Importance of Sleep
Greetings Cool Healthy Lifers,
It’s beginning to look a lot like the holidays, that time of year when we ignore Ben Franklin’s “early to bed and early to rise” and instead lengthen our waking hours with holiday parties, pre-dawn or post-midnight cooking and baking, last-minute shopping, and late-night gift wrapping. One thing that tends to get crushed in this holiday rush is our sleep schedule. What we may not recognize is that getting proper sleep is one of the most important things we can do for ourselves to live healthy lives.
The Importance of Sleep
Nearly every aspect of our daily lives is profoundly impacted by the benefits of sleep or the consequences of a lack thereof. Dr. William Dement, the founder of the world’s very first sleep laboratory at Stanford University stated, “…the importance of sleep, though immense, is largely ignored considering the evolution of today’s frenzied lifestyle.” We all recognize the blatant need for sleep; the problem lies in the fact that many people don’t know just how much sleep they need and why it is so important to not short change their nightly quiet time.
Why We Need Sleep
Be it the glory days of college, the night before a big exam, or just a normal Tuesday balancing work and family life, how many times have you actually said, “I don’t really have time to sleep?” The mere mental acrobatics required to fit 48 hours of tasks into 24 hours of time, means something has to give. Sleep is usually what goes first, with a promise to make up for it at a later date —a promise rarely fulfilled at a price the body must pay.
Benefits of Sleep
Knowing we’re focusing so much on the importance of sleep, you’re probably asking, “ok, so what are all the great benefits of getting a full night’s sleep?” As listed by the National Institute of Neurological Disorders and Stroke, these benefits of sleep include:
1. Sleep helps to keep your heart healthy
During your waking hours, your cardiovascular system is constantly under pressure to provide each part of your body with the necessary amount of blood needed for you to carry out your daily activities. While you sleep, the pressure is reduced and internal inflammation (which can lead to heart disease) is relieved.
2. Sleep helps your body to regenerate itself
The production of extra proteins while you sleep helps to mend and strengthen your immune system at a cellular level. This in turn fortifies the body against the myriad of compromising elements that we interact with every day.
3. Sleep helps to improve your memory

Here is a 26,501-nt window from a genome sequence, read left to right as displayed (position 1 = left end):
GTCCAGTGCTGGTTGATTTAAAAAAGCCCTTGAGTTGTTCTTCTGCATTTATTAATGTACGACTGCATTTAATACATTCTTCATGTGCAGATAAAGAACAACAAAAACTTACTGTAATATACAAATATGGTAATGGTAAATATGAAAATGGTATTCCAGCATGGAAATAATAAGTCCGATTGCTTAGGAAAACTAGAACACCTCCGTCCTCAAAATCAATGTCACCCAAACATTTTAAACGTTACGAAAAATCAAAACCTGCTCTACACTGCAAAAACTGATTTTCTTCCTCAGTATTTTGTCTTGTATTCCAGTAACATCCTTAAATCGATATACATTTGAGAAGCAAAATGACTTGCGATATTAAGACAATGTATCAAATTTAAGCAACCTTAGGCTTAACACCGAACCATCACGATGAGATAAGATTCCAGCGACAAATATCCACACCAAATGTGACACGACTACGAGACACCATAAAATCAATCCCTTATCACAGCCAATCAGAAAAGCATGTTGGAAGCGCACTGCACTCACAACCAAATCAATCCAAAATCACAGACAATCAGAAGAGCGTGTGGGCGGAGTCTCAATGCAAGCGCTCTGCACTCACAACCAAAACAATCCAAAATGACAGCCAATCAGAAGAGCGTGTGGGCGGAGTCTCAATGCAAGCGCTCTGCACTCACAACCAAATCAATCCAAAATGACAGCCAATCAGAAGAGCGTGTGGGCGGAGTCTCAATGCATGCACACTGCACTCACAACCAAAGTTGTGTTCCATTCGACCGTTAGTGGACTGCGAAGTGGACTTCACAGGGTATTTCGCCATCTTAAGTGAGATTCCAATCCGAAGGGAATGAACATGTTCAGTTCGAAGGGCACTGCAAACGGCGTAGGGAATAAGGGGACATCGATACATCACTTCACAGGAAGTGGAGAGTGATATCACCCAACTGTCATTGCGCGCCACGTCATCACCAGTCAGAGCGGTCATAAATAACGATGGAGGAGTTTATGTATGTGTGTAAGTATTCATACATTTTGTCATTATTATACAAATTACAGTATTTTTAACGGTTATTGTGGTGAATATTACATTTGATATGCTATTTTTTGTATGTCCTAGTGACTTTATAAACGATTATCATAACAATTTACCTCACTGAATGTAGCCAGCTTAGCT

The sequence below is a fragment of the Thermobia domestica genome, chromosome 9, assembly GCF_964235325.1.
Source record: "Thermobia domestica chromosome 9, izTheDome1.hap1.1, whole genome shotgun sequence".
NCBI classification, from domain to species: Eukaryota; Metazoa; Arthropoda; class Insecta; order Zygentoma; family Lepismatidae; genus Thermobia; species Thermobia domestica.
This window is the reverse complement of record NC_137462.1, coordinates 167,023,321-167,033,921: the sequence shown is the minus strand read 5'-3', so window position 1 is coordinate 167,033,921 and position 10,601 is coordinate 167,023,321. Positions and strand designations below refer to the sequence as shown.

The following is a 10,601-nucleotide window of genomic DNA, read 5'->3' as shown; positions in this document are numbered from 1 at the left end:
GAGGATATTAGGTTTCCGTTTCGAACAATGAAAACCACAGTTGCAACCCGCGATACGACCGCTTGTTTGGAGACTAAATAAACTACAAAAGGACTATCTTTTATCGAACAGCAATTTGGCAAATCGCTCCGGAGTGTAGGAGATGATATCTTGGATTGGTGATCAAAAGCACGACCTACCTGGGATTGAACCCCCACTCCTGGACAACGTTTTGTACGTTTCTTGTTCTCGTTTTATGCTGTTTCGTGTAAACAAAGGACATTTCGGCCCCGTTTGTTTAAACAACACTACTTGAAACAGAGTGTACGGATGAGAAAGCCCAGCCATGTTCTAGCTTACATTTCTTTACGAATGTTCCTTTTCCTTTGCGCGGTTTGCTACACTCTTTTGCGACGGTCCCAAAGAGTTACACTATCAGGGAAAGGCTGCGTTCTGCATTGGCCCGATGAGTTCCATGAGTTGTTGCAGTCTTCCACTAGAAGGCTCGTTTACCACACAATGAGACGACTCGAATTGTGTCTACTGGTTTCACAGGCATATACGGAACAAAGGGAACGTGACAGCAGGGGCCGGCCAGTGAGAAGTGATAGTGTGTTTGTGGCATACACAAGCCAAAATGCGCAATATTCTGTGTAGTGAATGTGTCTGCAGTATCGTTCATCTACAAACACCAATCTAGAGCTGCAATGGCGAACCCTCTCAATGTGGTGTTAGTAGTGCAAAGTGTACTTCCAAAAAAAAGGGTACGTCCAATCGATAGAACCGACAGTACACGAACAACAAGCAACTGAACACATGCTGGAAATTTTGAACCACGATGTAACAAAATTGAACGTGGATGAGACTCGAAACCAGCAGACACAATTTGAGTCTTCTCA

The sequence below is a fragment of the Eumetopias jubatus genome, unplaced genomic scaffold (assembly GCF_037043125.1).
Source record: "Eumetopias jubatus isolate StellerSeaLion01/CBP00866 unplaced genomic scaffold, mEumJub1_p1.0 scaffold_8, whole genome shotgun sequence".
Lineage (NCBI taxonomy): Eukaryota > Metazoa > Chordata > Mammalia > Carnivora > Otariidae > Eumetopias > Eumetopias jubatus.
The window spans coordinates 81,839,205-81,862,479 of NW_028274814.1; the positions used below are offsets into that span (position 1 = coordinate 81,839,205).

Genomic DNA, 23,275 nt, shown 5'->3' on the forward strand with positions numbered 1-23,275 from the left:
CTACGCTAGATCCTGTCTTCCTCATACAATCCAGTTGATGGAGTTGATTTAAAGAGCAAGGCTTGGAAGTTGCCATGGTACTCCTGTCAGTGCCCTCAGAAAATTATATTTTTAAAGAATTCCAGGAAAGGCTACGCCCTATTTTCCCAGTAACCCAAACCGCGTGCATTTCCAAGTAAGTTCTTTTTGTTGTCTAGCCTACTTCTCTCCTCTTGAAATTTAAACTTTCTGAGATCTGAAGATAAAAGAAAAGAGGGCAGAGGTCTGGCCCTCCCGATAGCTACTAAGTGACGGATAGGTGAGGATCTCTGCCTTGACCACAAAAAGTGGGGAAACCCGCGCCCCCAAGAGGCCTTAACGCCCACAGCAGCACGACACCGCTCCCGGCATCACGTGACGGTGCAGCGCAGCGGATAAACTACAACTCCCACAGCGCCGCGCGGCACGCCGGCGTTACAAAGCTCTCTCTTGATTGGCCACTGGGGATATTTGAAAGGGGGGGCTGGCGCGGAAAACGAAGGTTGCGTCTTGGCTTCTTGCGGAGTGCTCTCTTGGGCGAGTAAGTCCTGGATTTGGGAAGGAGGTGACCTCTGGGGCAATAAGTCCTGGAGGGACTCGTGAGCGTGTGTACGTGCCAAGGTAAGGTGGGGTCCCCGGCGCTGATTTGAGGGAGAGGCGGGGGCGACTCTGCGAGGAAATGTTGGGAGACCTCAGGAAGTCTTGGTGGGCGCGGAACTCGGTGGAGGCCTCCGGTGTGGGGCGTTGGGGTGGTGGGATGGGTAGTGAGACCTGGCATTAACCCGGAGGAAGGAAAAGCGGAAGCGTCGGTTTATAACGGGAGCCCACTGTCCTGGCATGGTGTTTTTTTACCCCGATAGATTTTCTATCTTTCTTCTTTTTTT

When you’re sleep deprived, in addition to being easily irritated, you tend to experience a bit of a “mental fog.” It can become difficult to concentrate and to recall memories or even recent conversations. Researchers at the Division of Sleep Medicine at Harvard University, found that people tend to stutter more during conversations when they’re tired as the brain tries to recollect the memories and words they need to express themselves. Sleep allows your brain to better store and retain new experiences and knowledge. Extensive research points towards the fact that it is during sleep that new memories are cemented.
4. Sleep helps to control weight loss
According to researchers at the Cedars – Sinai Hospital in Los Angeles, sleep acts as a regulator for the hormones that control and affect your appetite. Their research shows that when you’re sleep deprived, hormone imbalances occur and your appetite increases. As your appetite increases, you tend to crave food high in carbohydrates and fats, which can lead to further weight gain. With adequate sleep these hormones remain in check, a fact to remember if you’re on a weight loss journey.
Consequences of a Lack of Sleep
Since sleep is so important, it comes as no surprise that a lack of it has some very unfortunate consequences. A lack of sleep can reverse all the above benefits and could also lead to more severe conditions:
- The National Sleep Foundation has reported a link between Type 2 Diabetes and sleep deprivation. They report that people who slept for less than 5 hours each day were shown to process glucose far more slowly than those who slept for optimal times. The fact that a lack of sleep leads to increased appetites and by extension obesity also increases the risk of developing this disease.
- A study presented at the SLEEP 2012 Conference, showed that middle-aged and older adults who regularly sleep for less than six hours a night are at a four times higher risk for stroke (even if they don’t have a history of stroke within the family).
Extensive research has been conducted over the years on the effects of sleep, and these studies consistently show that sleep is essential to the overall well-being of the body. It makes a huge difference in the quality of your life as well as your ability to perform typical daily activities. It is therefore imperative that you place emphasis on getting enough “continuous” sleep on a consistent basis.
How Much Sleep is Enough?
To answer this question, Dr Morgenthaler pointed out that the amount of sleep you need is age-related. The optimal sleep for most adults ages 18-55 is about 7 to 8 hours; for adults who are older more may be required, especially if degenerative ailments present themselves. Teenagers between 13 and 17 years of age need 9-10 hours of sleep, while school-aged children require 10 or more, and babies spend up to 16 hours each day in REM sleep. Wow – what I would give some days to be able to sleep for 16 hours….
Don’t Be a Scrooge This Holiday!
If you’re not getting at least 7 hours of sleep each night, begin to focus on what you can do to get your body the precious “zzzzz’s” it needs to ensure you’re living as healthy as possible. In the short-run it’s all too easy to sacrifice an hour or two of sleep, but in the long-run your health will pay the price!
Until Next Time,